There’s something special about seeing Editors live. The Birmingham based band are just about to kick off a UK tour and will be playing rather intimate dates across the country. Tonight however, they are in the middle of a sold-out European tour. Not only that, they have elevated to arenas on the continent and are putting on a show worthy of the setting. Tom Smith tweeted shortly before showtime saying that this is the biggest show to date that they have ever played (bar festival appearances), a sold-out 18,000 venue, all here to witness the live spectacle of the Brummies.
Things kick off with ‘Sugar’ and ‘Someone Says’. Tom is in a playful mood from the second he arrives on stage, arms outstretched hearing 18,000 people screaming for you and your band must be something rather special to take in. He is one of the most fascinating frontmen to watch. He is captivating and his overall performance borders on being an “art piece” at times. As ‘Sugar’ builds to the explosive chorus, we are treated to pyrotechnics that illuminate the stage from back to front. You can hear the low hum of the audience under the band all going “ooh” as the first wave goes off. Clearly the band are pulling out all the stops. ‘Smokers Outside the Hospital Doors’ gets the same treatment with extras raining down from the lighting rig overhead.
‘Eat Raw Mean = Blood Drool’ sounds stunning in this setting. It has morphed from an electro post modernism escapist sounding track into something that even modern day Radiohead would like to have in their catalogue. Tom has lost himself in the music and is prowling across the stage like a hungry tiger, coming onto the stage extension and reaching into the front rows.
Two Hearted Spider’ sounds as phenomenal as it did from the debut performances, the tension in the air of the arena as we all fall under the bands’ spell is impressive. ‘All Sparks’ is dusted off and sits comfortably alongside the dancey enthused ‘Formaldehyde’. One of the night’s highlights is the arena reaction as ‘A Ton of Love’ opens up. Again, the spectacle of 18,000 people all singing along to the guitar riff and clapping along wildly is something I thought I would never see with Editors on this scale.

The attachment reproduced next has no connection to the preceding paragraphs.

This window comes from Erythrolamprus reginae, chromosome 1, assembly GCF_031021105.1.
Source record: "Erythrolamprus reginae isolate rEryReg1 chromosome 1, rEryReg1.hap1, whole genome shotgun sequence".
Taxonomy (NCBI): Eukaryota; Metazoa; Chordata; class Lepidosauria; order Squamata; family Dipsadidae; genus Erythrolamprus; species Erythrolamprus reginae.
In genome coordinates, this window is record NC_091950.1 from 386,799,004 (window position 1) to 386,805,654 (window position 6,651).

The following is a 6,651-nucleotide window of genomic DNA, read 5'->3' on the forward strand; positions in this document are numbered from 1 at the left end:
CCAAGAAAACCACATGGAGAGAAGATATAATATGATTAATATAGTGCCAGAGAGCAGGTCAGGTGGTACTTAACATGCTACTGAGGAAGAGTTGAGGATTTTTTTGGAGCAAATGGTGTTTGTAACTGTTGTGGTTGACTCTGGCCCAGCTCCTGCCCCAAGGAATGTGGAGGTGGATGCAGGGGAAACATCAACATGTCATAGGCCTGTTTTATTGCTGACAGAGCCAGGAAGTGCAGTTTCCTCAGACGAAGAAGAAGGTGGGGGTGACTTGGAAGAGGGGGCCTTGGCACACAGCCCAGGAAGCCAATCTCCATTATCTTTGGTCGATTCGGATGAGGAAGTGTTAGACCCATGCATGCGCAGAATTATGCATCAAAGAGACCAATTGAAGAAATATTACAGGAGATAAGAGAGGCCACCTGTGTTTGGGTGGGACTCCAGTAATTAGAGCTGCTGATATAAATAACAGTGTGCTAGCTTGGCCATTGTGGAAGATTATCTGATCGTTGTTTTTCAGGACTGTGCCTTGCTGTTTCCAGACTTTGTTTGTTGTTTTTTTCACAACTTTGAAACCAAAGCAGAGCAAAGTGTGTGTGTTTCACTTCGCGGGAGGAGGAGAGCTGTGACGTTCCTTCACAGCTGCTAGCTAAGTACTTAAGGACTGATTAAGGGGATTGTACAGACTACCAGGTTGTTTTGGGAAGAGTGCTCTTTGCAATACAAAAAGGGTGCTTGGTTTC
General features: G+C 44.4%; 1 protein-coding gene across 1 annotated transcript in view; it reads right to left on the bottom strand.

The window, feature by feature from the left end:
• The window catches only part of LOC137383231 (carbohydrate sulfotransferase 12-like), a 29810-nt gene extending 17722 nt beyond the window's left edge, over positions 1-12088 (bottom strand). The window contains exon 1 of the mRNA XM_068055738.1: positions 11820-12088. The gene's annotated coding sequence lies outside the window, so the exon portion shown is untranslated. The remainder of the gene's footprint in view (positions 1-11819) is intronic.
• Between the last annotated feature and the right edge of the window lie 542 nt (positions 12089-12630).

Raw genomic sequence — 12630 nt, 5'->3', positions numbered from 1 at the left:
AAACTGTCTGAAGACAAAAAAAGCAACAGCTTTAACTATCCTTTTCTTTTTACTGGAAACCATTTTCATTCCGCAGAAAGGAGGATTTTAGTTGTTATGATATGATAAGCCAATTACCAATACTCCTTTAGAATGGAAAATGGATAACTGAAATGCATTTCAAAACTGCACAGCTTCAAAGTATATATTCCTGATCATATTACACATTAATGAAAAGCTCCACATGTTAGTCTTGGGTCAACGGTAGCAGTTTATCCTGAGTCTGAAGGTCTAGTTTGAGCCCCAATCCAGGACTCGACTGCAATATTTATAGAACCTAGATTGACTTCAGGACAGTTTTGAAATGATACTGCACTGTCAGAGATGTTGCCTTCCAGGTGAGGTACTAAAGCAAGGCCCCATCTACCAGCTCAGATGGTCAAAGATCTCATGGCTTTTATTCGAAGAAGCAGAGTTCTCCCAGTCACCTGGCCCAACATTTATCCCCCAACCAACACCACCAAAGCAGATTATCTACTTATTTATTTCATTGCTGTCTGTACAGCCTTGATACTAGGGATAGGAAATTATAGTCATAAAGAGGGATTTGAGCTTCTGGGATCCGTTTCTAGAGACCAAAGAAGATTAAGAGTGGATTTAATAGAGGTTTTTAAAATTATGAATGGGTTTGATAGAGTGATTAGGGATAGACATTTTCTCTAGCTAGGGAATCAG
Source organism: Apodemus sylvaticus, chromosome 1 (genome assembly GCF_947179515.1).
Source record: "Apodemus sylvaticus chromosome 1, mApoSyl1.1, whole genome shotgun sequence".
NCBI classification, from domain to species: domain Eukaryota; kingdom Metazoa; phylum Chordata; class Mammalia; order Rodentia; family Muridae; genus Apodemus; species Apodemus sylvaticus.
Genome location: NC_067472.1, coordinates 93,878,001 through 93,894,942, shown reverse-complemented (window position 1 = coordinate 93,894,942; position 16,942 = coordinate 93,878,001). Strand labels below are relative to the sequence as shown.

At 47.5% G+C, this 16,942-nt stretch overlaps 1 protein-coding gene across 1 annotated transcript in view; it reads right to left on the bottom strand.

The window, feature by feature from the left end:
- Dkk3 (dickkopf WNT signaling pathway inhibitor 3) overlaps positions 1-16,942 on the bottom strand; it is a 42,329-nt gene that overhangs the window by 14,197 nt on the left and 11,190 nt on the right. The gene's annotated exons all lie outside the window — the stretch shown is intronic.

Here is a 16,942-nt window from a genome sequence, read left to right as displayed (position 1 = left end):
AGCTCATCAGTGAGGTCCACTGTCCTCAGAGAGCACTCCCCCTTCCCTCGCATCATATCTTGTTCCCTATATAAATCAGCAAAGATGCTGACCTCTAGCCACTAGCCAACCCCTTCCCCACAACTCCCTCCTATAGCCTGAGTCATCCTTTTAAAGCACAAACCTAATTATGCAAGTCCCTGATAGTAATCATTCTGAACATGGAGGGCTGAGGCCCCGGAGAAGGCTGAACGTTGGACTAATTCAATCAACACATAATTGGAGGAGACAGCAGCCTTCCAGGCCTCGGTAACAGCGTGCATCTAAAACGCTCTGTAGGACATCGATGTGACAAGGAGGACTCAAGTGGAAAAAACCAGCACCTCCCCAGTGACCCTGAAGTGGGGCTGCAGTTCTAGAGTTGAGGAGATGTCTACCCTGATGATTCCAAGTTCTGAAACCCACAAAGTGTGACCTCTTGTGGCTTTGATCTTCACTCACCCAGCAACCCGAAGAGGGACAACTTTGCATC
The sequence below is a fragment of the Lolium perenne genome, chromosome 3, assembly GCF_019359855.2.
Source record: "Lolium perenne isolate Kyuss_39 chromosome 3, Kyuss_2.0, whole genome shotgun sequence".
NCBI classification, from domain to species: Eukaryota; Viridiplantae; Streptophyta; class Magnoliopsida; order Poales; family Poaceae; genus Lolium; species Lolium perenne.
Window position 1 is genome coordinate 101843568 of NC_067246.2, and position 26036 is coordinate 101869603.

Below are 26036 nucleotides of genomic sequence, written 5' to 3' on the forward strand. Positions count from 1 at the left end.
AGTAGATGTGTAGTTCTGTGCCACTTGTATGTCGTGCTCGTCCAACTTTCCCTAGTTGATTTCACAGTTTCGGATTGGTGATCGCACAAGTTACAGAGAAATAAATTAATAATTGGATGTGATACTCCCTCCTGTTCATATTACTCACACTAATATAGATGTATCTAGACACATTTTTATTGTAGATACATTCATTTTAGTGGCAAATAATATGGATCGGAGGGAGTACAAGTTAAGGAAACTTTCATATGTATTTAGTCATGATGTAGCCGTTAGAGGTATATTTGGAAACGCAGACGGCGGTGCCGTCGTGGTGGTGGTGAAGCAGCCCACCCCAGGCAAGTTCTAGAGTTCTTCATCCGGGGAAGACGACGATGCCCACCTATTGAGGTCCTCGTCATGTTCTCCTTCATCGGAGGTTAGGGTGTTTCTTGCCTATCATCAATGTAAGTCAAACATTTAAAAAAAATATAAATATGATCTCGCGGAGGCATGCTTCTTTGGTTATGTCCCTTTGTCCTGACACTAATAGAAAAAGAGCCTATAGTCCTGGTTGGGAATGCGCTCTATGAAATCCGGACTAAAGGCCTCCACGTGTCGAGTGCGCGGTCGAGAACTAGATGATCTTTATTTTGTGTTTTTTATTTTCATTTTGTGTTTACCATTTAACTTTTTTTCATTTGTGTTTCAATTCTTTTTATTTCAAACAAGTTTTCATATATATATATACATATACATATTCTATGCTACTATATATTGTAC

‘An End Has A Start’ and ‘Bullets’ encourage the audience to pick up the pace even more. The front rows and even the sides are bouncing like no tomorrow. Tom is all over the stage both with and without his guitar, clearly enjoying this highlight of his career to date. ‘In This Light and On This Evening’ has shifted from being the opening track on the last tour to this mid-set place but is still as stunning and powerful as it always has been. A perfect ending for a fraught and intense yet very enjoyable set so far.
The band leave the stage and leave Tom and Justin Lockey alone. ‘The Phone Book’ sounds incredibly delicate live, fears of it being lost over talkers in an arena were unfounded as for the whole, it silences them. Justin’s solo seems to stun the talkers into realising the band are still playing. It doesn’t phase them one bit that chatterers are about. Next we get an impromptu setlist addition, an acoustic performance by Tom of ‘No Sound But The Wind’. Again, it silences the huge arena and leaves the crowd begging for more as the rest of the band return. A perfect example of the two sides of Editors, the loud and the quiet. An acoustic tour by them would certainly be an interesting feat.
‘Munich’ seems to bring the whole arena back to life in an instant and sounds louder and meatier than ever. ‘The Racing Rats’ is another song that seems to be progressing live too. It’s gone from being a semi-ballad into this beast of a track. The bass and guitars lift and drive the song like never before, Ed Lay’s drumming sounds thunderous and Tom switches from piano to again standing tall on the small stage extension crooning his way into the arms of his followers. New single ‘Honesty’ closes proceedings and does so in a very typically Editors fashion. Dark, broody, intense and fun all in one package. Be warned, you will get covered in so much confetti during this song that you’ll look like an extra from a Doctor Who Dalek-themed ball.
The encore sees ‘Bricks and Mortar’ open up only for the mood to dip with a stunning vocal from Tom on ‘Nothing’. But the big finale, which sees the return of the pyros and pretty much the entire band up on their feet, enjoying themselves, paying like there is no tomorrow is brought to us by ‘Papillon’. They give it an incredible workout pushing the dance element and extending it to around the 10-minute mark. The final explosion of cannons and fire with more raining down again from the rig above the stage signals a huge reaction from the audience. There is not a soul who is not up on their feet applauding the 2 hour show Editors have just given. To see the “little band from Brum town” sell out an arena and put on a show like that was incredible. I am jealous of those going to the UK dates as this will be a stunning show to see replicated into the more intimate arena. Go forth and please, enjoy it.